Robert Underwood Johnson, Clarence Clough Buell, Battles and Leaders of the Civil War: Volume 2., chapter 6.38 (search)
7th Va., Col. Turner Ashby (promoted Brig.-Gen. May 23d); Va. Battery, Capt. R. P. Chew. Cavalry loss: Front Royal and Winchester (partial report), k, 11; w, 15 == 26. (Other casualties in the cavalry during the campaign are not specifically stated.) General Jackson reported his losses at Front Royal, Winchester, etc., from May 23d to 31st, as 68 killed, 329 wounded, and 3 missing == 400. At Cross Keys and Port Republic the casualties were 139 killed, 951 wounded, and 60 missing == 1150. As nearly as can be ascertained from the Official Records, the loss in the campaign was 230 killed, 1373 wounded, and 232 captured or missing == 1878. The strength of Jackson's command is nowhere authoritatively stated. Colonel William Allan says in his Jackson's Valley campaign, p. 146: Jackson had moved against Banks, on May 19th, with a total effective force of 16,000 or 17,000 men. . . . His effective force [at Cross Keys] could not have exceeded 13,000, even if it reached that amount.
Robert Underwood Johnson, Clarence Clough Buell, Battles and Leaders of the Civil War: Volume 2., The Confederate Army. (search)
7th Va., Col. Turner Ashby (promoted Brig.-Gen. May 23d); Va. Battery, Capt. R. P. Chew. Cavalry loss: Front Royal and Winchester (partial report), k, 11; w, 15 == 26. (Other casualties in the cavalry during the campaign are not specifically stated.) General Jackson reported his losses at Front Royal, Winchester, etc., from May 23d to 31st, as 68 killed, 329 wounded, and 3 missing == 400. At Cross Keys and Port Republic the casualties were 139 killed, 951 wounded, and 60 missing == 1150. As nearly as can be ascertained from the Official Records, the loss in the campaign was 230 killed, 1373 wounded, and 232 captured or missing == 1878. The strength of Jackson's command is nowhere authoritatively stated. Colonel William Allan says in his Jackson's Valley campaign, p. 146: Jackson had moved against Banks, on May 19th, with a total effective force of 16,000 or 17,000 men. . . . His effective force [at Cross Keys] could not have exceeded 13,000, even if it reached that amount.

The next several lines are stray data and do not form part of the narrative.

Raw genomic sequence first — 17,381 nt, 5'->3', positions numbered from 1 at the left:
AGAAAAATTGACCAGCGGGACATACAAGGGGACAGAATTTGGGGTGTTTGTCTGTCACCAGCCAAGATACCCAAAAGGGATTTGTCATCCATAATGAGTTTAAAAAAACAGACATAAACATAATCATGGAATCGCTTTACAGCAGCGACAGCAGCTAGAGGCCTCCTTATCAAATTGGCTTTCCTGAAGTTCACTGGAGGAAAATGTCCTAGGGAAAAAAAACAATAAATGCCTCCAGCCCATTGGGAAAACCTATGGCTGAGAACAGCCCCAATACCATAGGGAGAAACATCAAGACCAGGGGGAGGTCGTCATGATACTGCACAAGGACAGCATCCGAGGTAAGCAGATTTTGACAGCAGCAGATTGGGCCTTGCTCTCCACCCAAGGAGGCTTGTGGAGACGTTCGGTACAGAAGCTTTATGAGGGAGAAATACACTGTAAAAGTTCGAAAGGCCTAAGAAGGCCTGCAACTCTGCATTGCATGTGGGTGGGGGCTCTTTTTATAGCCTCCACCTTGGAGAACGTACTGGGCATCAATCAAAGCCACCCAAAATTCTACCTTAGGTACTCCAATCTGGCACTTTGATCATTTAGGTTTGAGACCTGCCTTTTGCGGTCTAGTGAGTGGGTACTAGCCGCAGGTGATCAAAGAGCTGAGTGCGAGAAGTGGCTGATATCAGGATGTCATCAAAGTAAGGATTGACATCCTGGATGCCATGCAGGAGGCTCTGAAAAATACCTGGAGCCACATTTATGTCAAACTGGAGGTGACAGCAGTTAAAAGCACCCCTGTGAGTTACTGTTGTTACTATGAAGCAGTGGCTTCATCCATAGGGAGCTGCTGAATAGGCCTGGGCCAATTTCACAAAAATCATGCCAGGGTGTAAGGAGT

Robert Underwood Johnson, Clarence Clough Buell, Battles and Leaders of the Civil War: Volume 2., In vindication of General Rufus King. (search)
here of King's battle, got refreshment, he says, of Ruggles, and went off; but he remembered no message from Pope to King, and if there was one, which he doubts, he did not deliver it, for he never attempted to return to King, but went on in search of McDowell until he found him late the following day. No other officer from King got within range of Pope that night, so far as rigid investigation has ever disclosed, and that none at all came from Pope to King is beyond peradventure. Indeed, in 1878 General Pope declared it was to McDowell that all the orders were sent. General Pope also repeated this statement in a conversation with me in July, 1887, and expressed his regret that this phraseology had not been corrected in his article which appeared in The century magazine for January, 1886.--C. K. As to King's falling back to Manassas Junction, that was the result of the conference between him and his four brigade commanders, and was vehemently urged upon him as the only practica